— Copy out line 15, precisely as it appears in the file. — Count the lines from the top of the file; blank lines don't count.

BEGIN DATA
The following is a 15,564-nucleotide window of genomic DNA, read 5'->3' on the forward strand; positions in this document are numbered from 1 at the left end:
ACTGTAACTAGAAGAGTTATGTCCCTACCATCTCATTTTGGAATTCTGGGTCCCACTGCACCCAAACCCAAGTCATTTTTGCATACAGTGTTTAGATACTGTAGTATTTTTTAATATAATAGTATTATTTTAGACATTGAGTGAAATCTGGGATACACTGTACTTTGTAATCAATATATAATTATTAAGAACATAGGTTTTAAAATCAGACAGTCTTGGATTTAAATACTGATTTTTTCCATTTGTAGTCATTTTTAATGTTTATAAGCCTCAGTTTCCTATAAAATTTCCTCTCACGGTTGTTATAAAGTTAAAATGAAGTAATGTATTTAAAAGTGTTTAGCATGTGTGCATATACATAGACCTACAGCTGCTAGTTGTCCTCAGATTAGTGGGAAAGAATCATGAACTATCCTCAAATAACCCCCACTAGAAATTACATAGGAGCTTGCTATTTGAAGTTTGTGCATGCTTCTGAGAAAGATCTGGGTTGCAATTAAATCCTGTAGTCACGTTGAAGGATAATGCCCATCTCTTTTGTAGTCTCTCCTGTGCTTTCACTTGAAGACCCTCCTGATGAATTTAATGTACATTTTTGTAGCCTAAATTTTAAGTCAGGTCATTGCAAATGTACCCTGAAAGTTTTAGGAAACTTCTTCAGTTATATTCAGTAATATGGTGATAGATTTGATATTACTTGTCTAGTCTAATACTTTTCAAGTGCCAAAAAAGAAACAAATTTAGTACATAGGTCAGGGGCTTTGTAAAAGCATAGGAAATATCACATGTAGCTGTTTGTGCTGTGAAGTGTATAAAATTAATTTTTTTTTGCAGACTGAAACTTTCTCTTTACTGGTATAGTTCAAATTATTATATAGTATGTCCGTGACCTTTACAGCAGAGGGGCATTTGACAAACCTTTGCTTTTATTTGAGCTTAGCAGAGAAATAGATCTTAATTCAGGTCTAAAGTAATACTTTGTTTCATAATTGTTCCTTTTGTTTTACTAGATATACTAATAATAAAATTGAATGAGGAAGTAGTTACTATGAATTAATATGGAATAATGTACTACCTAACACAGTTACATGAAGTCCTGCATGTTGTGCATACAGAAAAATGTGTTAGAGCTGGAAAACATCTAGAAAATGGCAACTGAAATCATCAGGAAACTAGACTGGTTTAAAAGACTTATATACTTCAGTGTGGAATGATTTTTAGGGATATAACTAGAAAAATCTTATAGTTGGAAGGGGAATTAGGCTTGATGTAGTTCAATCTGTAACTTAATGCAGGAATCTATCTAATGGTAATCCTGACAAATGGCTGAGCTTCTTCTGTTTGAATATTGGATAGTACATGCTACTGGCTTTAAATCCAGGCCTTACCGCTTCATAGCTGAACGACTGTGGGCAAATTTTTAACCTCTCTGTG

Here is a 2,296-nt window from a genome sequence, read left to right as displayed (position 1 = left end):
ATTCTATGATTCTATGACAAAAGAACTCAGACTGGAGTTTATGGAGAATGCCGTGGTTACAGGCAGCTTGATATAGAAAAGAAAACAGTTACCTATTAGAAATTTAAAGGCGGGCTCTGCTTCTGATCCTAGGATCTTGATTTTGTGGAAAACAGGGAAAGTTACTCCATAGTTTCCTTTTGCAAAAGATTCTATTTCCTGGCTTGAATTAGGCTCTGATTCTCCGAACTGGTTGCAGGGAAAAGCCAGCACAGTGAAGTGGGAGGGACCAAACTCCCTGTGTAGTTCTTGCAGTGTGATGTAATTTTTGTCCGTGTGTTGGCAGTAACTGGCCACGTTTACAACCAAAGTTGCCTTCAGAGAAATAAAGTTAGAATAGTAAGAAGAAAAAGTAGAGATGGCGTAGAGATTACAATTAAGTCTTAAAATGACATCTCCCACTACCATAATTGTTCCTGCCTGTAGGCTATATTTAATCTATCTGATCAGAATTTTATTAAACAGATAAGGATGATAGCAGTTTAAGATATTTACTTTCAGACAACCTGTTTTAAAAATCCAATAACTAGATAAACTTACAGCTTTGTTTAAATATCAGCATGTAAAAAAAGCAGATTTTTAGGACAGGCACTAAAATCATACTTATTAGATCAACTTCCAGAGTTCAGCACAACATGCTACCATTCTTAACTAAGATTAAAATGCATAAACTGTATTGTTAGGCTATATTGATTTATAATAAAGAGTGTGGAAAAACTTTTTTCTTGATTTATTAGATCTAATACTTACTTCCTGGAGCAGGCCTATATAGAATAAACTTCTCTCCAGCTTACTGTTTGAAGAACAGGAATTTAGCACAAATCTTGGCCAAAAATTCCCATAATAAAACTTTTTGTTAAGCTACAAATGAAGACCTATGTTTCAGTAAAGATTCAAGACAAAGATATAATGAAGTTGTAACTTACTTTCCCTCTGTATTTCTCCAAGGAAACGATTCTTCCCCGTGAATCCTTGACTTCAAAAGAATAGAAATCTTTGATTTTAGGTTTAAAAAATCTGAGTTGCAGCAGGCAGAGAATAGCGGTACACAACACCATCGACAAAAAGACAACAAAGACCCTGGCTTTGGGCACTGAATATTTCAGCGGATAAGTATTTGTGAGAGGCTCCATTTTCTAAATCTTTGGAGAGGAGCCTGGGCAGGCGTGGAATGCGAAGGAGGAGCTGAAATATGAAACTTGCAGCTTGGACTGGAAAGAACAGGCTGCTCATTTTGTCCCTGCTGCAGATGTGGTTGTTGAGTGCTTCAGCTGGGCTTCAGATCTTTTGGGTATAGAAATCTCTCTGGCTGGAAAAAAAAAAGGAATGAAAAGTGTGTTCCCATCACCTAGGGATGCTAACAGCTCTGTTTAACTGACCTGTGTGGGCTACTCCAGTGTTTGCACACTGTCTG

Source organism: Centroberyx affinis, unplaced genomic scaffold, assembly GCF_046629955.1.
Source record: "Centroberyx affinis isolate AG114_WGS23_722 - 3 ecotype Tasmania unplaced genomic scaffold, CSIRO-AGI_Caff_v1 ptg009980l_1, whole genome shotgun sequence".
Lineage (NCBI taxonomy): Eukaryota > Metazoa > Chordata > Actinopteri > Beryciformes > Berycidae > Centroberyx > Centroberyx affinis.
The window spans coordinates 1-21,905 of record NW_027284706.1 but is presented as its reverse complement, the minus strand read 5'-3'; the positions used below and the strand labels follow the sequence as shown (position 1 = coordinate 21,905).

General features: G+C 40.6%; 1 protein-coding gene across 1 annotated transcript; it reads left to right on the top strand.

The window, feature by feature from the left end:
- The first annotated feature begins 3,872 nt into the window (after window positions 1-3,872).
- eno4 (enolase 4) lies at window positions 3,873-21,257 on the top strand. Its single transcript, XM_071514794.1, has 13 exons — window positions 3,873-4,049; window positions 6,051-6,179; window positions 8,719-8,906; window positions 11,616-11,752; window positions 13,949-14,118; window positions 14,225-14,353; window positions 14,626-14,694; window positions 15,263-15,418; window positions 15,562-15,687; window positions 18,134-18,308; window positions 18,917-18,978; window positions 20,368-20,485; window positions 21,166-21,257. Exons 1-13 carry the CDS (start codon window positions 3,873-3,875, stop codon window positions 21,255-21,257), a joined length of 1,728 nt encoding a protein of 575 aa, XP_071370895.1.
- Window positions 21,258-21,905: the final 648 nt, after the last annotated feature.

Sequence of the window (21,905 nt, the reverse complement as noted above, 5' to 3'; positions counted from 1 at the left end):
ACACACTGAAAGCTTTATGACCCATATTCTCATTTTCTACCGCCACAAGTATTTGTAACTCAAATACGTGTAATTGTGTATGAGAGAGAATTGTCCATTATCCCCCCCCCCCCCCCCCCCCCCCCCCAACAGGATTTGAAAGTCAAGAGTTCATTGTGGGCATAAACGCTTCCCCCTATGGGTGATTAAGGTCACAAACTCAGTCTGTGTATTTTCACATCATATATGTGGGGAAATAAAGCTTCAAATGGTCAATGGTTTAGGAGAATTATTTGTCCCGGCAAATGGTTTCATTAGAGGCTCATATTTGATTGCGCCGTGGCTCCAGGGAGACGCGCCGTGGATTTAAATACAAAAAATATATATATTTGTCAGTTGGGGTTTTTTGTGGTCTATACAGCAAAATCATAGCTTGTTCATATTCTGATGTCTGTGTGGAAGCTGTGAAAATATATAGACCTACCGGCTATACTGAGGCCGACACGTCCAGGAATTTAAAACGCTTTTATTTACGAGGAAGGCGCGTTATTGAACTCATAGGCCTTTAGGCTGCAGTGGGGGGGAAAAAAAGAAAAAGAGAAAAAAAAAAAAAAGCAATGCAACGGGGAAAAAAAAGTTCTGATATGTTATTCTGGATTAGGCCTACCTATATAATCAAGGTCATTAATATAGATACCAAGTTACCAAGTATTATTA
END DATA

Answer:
ACACACTGAAAGCTTTATGACCCATATTCTCATTTTCTACCGCCACAAGTATTTGTAACTCAAATACGTGTAATTGTGTATGAGAGAGAATTGTCCATTATCCCCCCCCCCCCCCCCCCCCCCCCCCAACAGGATTTGAAAGTCAAGAGTTCATTGTGGGCATAAACGCTTCCCCCTATGGGTGATTAAGGTCACAAACTCAGTCTGTGTATTTTCACATCATATATGTGGGGAAATAAAGCTTCAAATGGTCAATGGTTTAGGAGAATTATTTGTCCCGGCAAATGGTTTCATTAGAGGCTCATATTTGATTGCGCCGTGGCTCCAGGGAGACGCGCCGTGGATTTAAATACAAAAAATATATATATTTGTCAGTTGGGGTTTTTTGTGGTCTATACAGCAAAATCATAGCTTGTTCATATTCTGATGTCTGTGTGGAAGCTGTGAAAATATATAGACCTACCGGCTATACTGAGGCCGACACGTCCAGGAATTTAAAACGCTTTTATTTACGAGGAAGGCGCGTTATTGAACTCATAGGCCTTTAGGCTGCAGTGGGGGGGAAAAAAAGAAAAAGAGAAAAAAAAAAAAAAGCAATGCAACGGGGAAAAAAAAGTTCTGATATGTTATTCTGGATTAGGCCTACCTATATAATCAAGGTCATTAATATAGATACCAAGTTACCAAGTATTATTA